On July 13, 2010, Defendant filed this Ex Parte Application, seeking to postpone the depositions of Knights, Popock, and Baker, on the grounds that the Government has provided insufficient notice pursuant to Federal Rule of Criminal Procedure 15(b).
II. LEGAL STANDARD
Federal Rule of Criminal Procedure 15(a) provides that, on a motion by a party, the court may order that a witness's testimony be taken by deposition and preserved for trial "because of exceptional circumstances and in the interest of justice." Fed. R. Crim. P. 15(a).
Further, "Rule 15(b) contains additional provisions concerning the right of the defendant to notice of, and to be present at, the deposition." United States v. Cord, 458 F. Supp. 1207, 1208 (D.C. Ill. 1978). Pursuant to Rule 15(b), the party seeking the deposition "must give every other party reasonable written notice of the deposition's date and location. The notice must state the name and address of each deponent." Fed. R. Crim. P. 15(b). "If requested by a party receiving the notice, the court may, for good cause, change the deposition's date or location." Id.
The advisory committee notes to Rule 15(b) indicate that the rule "sets forth the procedure to be followed in the event that the court grants an order for the taking of a deposition. The procedure described is similar to that in civil cases, Rules 28-31, Federal Rules of Civil Procedure." Id. adv. comm. notes 1944 adoption (citation omitted). Although in the civil context courts sometimes find periods of approximately ten days to be sufficient notice, see, e.g., Jones v. United States, 720 F. Supp. 355, 366 (S.D.N.Y. 1989) (holding eight days' notice was reasonable), what is reasonable varies depending on the facts of the case. See, e.g., In re Sulfuric Acid Antitrust Litig., 231 F.R.D. 320, 327, 328 (N.D. Ill. 2005) (noting that although generally ten days notice "would seem reasonable," given "the context of this case, the notices were not reasonable or timely").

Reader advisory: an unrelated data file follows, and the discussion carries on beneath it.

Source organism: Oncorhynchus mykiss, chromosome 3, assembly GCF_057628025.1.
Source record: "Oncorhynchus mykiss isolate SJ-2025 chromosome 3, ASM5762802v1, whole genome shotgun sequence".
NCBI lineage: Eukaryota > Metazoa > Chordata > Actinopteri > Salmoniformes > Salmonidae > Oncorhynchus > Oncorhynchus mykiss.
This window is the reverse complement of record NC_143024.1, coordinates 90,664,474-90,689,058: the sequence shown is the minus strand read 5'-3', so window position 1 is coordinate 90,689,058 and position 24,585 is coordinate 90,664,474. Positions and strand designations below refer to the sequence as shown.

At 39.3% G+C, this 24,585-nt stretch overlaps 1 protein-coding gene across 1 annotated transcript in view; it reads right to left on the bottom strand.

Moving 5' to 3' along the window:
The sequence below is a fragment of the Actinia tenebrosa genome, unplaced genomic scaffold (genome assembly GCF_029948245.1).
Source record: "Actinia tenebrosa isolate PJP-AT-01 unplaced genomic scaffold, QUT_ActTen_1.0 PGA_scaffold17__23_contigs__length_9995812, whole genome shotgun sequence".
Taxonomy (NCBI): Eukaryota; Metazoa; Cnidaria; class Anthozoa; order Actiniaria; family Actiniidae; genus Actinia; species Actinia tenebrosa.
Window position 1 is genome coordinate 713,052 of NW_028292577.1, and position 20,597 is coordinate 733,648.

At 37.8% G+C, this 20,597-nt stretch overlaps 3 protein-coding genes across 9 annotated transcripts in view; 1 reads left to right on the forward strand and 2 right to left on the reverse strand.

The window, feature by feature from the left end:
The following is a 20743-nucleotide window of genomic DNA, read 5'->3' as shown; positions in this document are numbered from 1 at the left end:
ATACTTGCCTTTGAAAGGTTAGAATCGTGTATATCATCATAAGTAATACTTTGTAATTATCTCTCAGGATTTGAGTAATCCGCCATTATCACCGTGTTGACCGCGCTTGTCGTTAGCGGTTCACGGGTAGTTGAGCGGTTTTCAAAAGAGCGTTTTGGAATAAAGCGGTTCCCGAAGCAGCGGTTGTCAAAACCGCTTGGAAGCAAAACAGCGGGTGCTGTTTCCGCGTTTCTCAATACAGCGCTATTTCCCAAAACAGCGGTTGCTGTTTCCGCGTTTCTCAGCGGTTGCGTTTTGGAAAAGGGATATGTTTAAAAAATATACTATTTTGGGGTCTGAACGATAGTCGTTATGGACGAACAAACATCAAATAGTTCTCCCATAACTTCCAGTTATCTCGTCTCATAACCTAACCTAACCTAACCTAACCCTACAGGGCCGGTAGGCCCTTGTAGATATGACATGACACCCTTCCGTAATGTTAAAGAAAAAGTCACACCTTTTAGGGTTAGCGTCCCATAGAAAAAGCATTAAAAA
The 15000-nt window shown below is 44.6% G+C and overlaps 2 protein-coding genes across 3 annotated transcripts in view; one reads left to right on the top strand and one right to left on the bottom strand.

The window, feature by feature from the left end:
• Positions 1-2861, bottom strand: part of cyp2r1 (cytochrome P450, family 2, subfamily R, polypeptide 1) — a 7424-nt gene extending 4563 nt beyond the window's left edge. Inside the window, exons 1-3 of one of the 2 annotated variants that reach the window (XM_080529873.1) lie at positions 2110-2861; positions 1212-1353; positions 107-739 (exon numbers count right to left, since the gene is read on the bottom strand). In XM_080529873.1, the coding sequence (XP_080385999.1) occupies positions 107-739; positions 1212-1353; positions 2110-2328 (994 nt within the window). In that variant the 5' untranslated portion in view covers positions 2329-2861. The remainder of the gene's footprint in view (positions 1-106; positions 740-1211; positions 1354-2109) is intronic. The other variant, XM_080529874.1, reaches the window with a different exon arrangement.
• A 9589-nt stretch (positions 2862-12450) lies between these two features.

In this case, the Government provided Defendant with approximately ten days' notice of the Knights and Popeck depositions and six days' notice of the Baker deposition, measured from the date of Defendant's departure for Europe.*fn1 (Umhofer Decl. Exs. 7, 8.) Defendant argues that his counsel "cannot be adequately prepared to conduct a thorough cross-examination of Baker, Knights, and Popeck on the schedule proposed by the government." (Umhofer Decl. ¶ 3.) The Government, on the other hand, argues that "each witness at issue here is relevant to one or two transactions only, and will testify about their own very limited actions and discussions with other witnesses." (Opp'n 7:21-24.) Furthermore, the Government points out that "Defendant has known the substance of the witnesses' relevant testimony for two years, and has known for several months that depositions were authorized by the Court and were possible." (Id. 7:24-27.)
Although six to ten days notice may seem like a relatively short period of time, given the facts of this case the Court concludes that the notice provided is reasonable.*fn2 Defendant has been aware of the substance of the witnesses' testimony for years and has known for more than six months that all three witnesses were on the Government's witness list, that they may be unavailable for trial, and that the Court had authorized their depositions. Accordingly, Defendant's Application is DENIED. Nothing in this ruling, however, forecloses Defendant from filing a motion to re-depose the witnesses pursuant to Federal Rule of Criminal Procedure 15(a), should he feel the need to do so.
IT IS SO ORDERED.